I joined a surprisingly short queue for taxis. Ahead of me were two young women with a lot of very smart luggage, and a fractious family whose youngest child looked like she was one of the ten percent who are jump intolerant. She was more or less green and kept swaying.
I reached the head of the queue and tried to look a lot calmer than I felt. One thing going for a fugitive is most people’s assumption that exciting things happen somewhere else. The guy with the black case might look like that criminal on the news Square but it’s not likely now, is it? Until they hear that the criminal has actually been sighted in the area, after which pretty much anyone with an approximate resemblance must be him. Between those two states, there is a window of opportunity for escape. The fugitive’s problem is having no idea of the size of the window.
A pastel blue car pulled up next to me and the rear door swung smoothly upwards. Then I remembered. Aphrodite taxis don’t have drivers. They’re fully automated. You get in, tell them where you want to go, and they take you.
But I didn’t know where I wanted to go. You can’t ask a taxi for suggestions.
If I turned round and left the taxi standing, people would notice. They would wonder.
I got in.
‘Welcome to Cytherea,’ said the taxi. It was a male voice with a pleasant tenor timbre and just the slightest reassuring hint of local accent. ‘Today do you wish to identify as Sir, Madam or non-specific Passenger?’
Passenger, where would you like to go?’
I thought. The taxi waited patiently.
‘The Pleasure Quarter,’ I said.
‘Very well,’ said the taxi, politely. ‘Biological or AI?’
‘The journey to the AI Pleasure Quarter will take approximately fifteen to thirty standard minutes, depending on traffic conditions. The fare will be ten Cytherean shillings. Passenger, please place your Cash or Credit Tab in the payment slot.’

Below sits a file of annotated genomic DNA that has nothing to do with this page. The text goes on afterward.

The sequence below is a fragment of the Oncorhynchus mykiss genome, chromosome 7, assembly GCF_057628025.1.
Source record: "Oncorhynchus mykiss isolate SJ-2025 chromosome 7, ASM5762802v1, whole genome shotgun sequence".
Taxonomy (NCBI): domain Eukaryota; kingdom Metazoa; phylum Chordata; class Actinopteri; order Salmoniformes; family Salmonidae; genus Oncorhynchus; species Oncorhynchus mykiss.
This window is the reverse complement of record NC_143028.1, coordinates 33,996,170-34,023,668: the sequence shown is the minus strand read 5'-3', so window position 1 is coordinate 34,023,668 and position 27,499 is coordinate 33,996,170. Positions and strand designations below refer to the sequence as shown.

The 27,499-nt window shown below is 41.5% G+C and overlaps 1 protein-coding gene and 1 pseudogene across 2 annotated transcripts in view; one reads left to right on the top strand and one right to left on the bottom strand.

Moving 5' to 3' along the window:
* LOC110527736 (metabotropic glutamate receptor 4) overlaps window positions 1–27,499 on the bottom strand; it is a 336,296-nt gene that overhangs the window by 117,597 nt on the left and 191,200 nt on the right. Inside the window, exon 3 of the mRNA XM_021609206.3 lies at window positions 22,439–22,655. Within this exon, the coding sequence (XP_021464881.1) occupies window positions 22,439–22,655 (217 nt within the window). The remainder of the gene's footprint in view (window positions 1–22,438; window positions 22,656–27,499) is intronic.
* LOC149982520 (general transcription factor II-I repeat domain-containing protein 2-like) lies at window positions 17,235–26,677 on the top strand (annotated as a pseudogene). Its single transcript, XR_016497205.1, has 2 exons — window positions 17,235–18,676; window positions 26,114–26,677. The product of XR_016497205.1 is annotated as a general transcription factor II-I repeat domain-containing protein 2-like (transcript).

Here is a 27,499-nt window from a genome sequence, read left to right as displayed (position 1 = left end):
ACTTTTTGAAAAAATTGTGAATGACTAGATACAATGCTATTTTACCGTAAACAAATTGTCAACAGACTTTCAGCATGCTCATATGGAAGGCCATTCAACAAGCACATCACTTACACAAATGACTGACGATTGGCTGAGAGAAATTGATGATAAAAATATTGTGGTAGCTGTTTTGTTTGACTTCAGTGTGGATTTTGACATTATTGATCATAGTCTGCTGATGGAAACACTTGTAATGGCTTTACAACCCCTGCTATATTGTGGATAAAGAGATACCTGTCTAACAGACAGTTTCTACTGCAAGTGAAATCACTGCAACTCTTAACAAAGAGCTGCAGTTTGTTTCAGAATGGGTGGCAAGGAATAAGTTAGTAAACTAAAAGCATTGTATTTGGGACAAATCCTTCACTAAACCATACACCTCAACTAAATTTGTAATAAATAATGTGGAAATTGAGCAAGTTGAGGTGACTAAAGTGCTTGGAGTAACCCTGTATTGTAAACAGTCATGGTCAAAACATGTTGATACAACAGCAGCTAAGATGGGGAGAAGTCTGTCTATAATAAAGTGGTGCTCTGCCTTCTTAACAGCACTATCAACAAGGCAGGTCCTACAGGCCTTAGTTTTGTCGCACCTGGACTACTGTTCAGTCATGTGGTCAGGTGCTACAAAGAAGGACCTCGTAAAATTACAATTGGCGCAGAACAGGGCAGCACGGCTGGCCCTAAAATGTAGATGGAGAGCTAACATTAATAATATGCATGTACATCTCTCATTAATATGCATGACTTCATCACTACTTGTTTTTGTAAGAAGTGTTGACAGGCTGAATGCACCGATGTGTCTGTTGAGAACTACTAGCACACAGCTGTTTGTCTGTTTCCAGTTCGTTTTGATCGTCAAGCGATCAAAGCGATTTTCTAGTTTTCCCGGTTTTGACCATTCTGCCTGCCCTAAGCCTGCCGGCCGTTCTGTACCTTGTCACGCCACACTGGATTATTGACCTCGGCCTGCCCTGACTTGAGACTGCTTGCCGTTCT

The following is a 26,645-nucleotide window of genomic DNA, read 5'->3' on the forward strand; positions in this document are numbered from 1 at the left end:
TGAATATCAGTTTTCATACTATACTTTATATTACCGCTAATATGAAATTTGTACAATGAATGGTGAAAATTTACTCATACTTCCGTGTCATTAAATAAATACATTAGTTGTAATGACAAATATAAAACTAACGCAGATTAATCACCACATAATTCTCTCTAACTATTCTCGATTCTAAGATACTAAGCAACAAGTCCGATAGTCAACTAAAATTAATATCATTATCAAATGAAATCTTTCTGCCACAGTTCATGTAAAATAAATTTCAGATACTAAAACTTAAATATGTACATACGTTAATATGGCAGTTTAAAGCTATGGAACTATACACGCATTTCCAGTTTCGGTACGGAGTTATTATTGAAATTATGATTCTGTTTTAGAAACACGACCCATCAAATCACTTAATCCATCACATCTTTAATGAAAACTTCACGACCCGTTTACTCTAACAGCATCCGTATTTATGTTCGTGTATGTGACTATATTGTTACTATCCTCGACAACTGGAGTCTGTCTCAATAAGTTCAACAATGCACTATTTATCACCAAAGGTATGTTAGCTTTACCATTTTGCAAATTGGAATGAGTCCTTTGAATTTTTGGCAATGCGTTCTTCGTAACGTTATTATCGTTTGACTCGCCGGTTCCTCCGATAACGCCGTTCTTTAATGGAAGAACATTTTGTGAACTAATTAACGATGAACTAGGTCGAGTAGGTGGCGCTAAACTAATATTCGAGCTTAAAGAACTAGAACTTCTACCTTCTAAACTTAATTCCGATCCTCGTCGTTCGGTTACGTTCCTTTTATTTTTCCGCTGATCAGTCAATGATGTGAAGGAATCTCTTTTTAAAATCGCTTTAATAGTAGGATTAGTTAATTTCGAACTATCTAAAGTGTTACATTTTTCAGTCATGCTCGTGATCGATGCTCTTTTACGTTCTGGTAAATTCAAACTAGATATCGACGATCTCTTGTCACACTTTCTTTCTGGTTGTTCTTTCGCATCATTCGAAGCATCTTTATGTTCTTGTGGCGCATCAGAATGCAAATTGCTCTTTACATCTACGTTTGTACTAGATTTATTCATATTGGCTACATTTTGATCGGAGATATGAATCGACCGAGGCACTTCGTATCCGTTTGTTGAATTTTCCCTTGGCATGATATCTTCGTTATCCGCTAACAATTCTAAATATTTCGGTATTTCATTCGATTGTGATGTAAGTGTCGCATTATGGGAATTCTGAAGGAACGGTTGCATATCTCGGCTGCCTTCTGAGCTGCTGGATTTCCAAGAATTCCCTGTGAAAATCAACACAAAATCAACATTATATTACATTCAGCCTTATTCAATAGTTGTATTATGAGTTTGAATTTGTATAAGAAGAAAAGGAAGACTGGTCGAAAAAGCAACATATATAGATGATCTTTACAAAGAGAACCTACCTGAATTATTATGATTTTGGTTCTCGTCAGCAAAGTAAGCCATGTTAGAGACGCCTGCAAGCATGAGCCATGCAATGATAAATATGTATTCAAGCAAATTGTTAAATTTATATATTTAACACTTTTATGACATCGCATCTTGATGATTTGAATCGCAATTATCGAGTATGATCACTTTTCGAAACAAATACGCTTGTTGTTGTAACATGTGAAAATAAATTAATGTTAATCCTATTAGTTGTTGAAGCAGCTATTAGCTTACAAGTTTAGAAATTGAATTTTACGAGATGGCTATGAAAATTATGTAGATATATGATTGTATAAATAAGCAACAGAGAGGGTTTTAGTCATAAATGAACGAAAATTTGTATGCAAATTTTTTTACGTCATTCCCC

I slid Hamish’s Tab into the slot on the panel in front of me and waited.
‘Thank you,’ said the taxi. ‘Kindly fasten your seat belt.’
As we drew smoothly away from the stellarport, I saw a gold coloured vehicle come to a halt outside the main entrance and several uniformed figures tumble out with alacrity. I wondered if they would have a way of recalling the taxi, but nothing interrupted our journey. It was a pretty safe bet, though, that I would not be making any other purchases with Hamish’s CashTab.
The stellarport, like all stellarports, was some way out of the city, and the journey time told me that the AI Pleasure Quarter must itself be on the very outskirts. There are no such things as AI Pleasure Quarters in any other system, as far as I’m aware, but in the Aphrodite they’re a tourist attraction. The bio Pleasure Quarters are just for sex, as usual, but the AI use theirs for things they don’t get the chance to do elsewhere. I’d heard about them, but all my previous visits to the Aphrodite had been on business, no time for pleasure bio or AI, so I didn’t really know what to expect. Whatever it offered, there was a chance I could hide among the AI and avoid too much bio contact, thus reducing my trace. It was a pretty feeble hope, but the only one currently available.
We drove along an apparently endless boulevard. They like boulevards in the Aphrodite. It’s part of their identity, like the Klondike tunnels or the Kraken canoes. Pre-Event Earth again. There’s no reason why a transitway between a stellarport and a city should be bisected by white walled troughs failing to contain enthusiastic exuberances of flowers, or why it should be edged by tall wrought iron lamps that are pure illusion - it’s an intersystem-standard transparent transitway illuminated from below. But the Aphrodite likes its boulevards. They give the tourists confidence they’ve come somewhere classy, and that they are already in the city itself, rather than in a mobile limbo between travel and arrival.
The taxi said, ‘Passenger, which section of the Quarter is your preference?’
‘List the options.’
‘Visual, dramatic, musical, culinary, sexual.’
‘Culinary.’ I hadn’t eaten since Hamish’s fine dinner the night before. There was no time for other appetites.
‘Passenger, you will find cuisine to suit all tastes,’ the taxi assured me.
I would just have to hope that some of it was free.
To be continued…